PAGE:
Reading between the lines, it looks to me like mining companies see farmers as one of the brighter sources for attractive margins.  Just like Monsanto indicated to Wall Street just a few months ago, our input suppliers intend to get their share of the prosperity on the farm, and one way is to dominate market share. Bottom line: higher fertilizer prices unless more competition shows up.
Of all the nutrients, potash has the greatest potential for growth — a potential 298% increase to match that recommended rate of 66 pounds per acre.
One interesting piece of news from China in February was the government initiative to boost crop yields by sending out 100,000 agronomists to educate 160 million farmers about modern farming techniques. The goal is to boost fertilizer use and demonstrate the benefits by way of soil samples. China is the biggest fertilizer market in the world, but crucially, it lacks much in the way of potash. China must import most of its growing needs.
That’s because potash is a rock and quality mines are scarce. It costs a lot of money and time to bring one online. A brand-new (or greenfield) 2 million-tonne potash mine will cost you a minimum of $2.2 billion — not including what it would cost for infrastructure such as rail, power, etc. It would also take seven years.
So the bigger-picture reasons for owning potash still make sense. More importantly, for our purposes, is the value of the stocks.
The April 20 edition of Foreign Policy included a story titled “Peak Phosphorous,” with the subhead: “It’s an essential, if underappreciated component of our daily lives, and a key link in the global food chain. And it’s running out.”
The story begins:
“From Kansas to China’s Sichuan province, farmers treat their fields with phosphorus-rich fertilizer to increase the yield of their crops… Our dwindling supply of phosphorus, a primary component underlying the growth of global agricultural production, threatens to disrupt food security across the planet during the coming century. This is the gravest natural resource shortage you’ve never heard of.”
You think OPEC is a force with 75% of the world’s oil reserves? Well, just five countries control 90% of the world’s phosphate reserves: Morocco, China, South Africa, Jordan and the United States.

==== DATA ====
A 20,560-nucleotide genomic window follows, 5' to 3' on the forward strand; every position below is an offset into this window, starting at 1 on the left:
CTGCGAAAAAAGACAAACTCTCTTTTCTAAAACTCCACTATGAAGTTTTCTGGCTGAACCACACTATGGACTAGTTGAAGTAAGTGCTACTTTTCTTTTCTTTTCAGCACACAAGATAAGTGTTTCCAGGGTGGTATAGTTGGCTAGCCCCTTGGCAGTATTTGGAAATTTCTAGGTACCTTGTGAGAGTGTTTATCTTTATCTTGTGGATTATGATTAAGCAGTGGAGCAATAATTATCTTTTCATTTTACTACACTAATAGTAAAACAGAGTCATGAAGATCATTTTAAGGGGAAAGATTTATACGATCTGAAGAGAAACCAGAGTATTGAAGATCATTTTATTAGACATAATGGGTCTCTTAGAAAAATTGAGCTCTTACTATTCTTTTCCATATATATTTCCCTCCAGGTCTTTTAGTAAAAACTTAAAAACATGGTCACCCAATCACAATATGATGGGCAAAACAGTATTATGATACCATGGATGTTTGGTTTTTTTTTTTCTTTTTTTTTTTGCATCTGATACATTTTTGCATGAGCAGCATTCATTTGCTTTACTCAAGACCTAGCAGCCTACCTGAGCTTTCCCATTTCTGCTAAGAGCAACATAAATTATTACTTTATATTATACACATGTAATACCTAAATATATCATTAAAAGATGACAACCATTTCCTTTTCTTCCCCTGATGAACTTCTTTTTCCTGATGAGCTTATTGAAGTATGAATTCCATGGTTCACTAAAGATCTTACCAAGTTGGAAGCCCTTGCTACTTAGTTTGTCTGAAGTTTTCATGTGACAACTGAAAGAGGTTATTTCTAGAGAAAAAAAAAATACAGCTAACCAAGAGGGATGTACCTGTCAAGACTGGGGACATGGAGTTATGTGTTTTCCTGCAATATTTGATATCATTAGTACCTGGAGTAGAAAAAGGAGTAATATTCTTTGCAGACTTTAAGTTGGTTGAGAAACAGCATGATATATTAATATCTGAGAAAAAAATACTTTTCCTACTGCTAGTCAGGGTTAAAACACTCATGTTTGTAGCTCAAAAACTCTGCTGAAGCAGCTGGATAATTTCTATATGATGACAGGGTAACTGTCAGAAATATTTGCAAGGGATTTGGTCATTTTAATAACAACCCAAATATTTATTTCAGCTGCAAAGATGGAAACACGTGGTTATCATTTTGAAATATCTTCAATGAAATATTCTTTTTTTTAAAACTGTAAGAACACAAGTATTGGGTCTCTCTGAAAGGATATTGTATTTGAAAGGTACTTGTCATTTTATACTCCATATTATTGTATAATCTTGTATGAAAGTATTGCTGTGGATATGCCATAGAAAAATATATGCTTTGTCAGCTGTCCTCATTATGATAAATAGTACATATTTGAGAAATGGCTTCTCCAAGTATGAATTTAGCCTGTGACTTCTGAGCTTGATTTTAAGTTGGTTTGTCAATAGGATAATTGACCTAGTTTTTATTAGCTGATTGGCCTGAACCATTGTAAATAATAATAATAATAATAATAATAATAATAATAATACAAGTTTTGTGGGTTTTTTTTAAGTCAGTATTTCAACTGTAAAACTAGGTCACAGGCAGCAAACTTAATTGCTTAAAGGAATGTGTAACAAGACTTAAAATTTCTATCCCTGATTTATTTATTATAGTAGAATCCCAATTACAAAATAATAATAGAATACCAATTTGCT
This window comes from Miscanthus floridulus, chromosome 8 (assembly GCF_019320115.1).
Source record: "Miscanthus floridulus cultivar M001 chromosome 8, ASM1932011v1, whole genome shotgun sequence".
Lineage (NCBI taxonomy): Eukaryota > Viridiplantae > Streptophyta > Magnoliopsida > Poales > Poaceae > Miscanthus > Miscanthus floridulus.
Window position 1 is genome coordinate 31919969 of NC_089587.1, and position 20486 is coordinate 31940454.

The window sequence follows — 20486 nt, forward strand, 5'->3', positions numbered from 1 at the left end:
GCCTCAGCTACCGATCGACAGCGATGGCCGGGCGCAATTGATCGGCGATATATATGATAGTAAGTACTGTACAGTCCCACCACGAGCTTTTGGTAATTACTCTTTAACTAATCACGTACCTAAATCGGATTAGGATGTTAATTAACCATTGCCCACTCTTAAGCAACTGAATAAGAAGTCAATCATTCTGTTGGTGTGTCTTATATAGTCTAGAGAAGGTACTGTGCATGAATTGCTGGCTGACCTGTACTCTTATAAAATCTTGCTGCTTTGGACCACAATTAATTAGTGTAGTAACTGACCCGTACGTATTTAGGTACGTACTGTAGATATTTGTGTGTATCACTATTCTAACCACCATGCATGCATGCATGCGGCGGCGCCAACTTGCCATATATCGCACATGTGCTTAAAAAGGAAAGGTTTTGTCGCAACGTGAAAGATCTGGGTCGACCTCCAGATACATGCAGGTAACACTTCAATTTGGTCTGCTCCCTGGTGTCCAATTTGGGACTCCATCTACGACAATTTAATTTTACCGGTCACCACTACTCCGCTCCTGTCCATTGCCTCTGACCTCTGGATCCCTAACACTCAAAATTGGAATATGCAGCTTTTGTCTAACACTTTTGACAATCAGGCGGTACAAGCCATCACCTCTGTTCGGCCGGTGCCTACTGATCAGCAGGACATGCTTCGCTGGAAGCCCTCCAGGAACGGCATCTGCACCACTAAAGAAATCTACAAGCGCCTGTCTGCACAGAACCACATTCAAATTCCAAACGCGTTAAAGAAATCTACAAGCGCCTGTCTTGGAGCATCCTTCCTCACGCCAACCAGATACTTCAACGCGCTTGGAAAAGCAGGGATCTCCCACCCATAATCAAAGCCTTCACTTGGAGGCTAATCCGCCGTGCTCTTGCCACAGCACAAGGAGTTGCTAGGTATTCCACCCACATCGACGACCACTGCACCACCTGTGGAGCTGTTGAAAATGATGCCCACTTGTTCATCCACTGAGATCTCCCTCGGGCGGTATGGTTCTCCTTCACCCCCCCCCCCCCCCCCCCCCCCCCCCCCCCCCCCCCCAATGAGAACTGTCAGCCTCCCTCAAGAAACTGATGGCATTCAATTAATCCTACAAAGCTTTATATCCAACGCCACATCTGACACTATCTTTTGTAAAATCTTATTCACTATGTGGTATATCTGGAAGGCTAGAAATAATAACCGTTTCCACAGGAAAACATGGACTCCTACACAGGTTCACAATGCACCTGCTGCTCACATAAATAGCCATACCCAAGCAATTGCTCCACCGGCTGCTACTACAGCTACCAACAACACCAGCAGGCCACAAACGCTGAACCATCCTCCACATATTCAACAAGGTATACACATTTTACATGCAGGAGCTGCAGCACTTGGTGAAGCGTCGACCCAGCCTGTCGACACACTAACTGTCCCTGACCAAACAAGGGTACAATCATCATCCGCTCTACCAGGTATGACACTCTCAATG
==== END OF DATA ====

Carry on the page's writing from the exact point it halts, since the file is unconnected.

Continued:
The U.S. has only 12 phosphate mines. When food supply issues get hairy, countries essentially stop exporting phosphate. China did this in 2008. (China has the second largest reserves of phosphate, after Morocco.) I don’t see a phosphate shortage as imminent, but it’s a potential flash point that would surely light a fire under a couple of the stocks in the Capital & Crisis portfolio.
These stocks are potential monsters. They could double their output by 2015 and 2020. About 75% of new supply coming online till 2020 is from these two titans. This provides a powerful way to increase earnings even if potash prices go nowhere. If prices do climb, then earnings will jump sharply.
The value in these stocks, though, really comes from their huge net asset values (NAVs), as seen by looking at replacement values. In other words, let’s answer the question what would it cost us to build these assets from scratch?
If it is cheaper to buy the stocks than to build the assets, we have a promising situation. Think about that as if you were potash producer. If it cost you $1 billion to build a 1-million-tonne facility or $500 million to buy a ready-made potash mine in the stock market, what would you do?
All things being equal, you buy the stocks. In today’s market, the stocks are cheaper than building new mines. A number of global mining giants get the attractive investment profile I’ve laid out for you. Vale and BHP have already made small purchases. Vale bought Bunge’s phosphate mines and took a majority stake in Fosfertil, a Brazilian fertilizer company. In 2009, Vale also bought potashBHP already owns reserves for a possible mine in Saskatchewan. All of these would be greenfield projects. reserves in Argentina and Saskatchewan.
So given all the risks, expense and time… why not just buy the two big players in the Capital & Crisis portfolio if they are cheaper? (Not only are they cheaper, but the assets are of a much-higher quality).
I have my own conservative estimates of their NAVs based on replacement value. However, I could be way conservative. Morgan Stanley’s estimates are much higher, to give one other estimate. They include an estimate for infrastructure. They also use average costs based on existing publicly disclosed greenfield projects.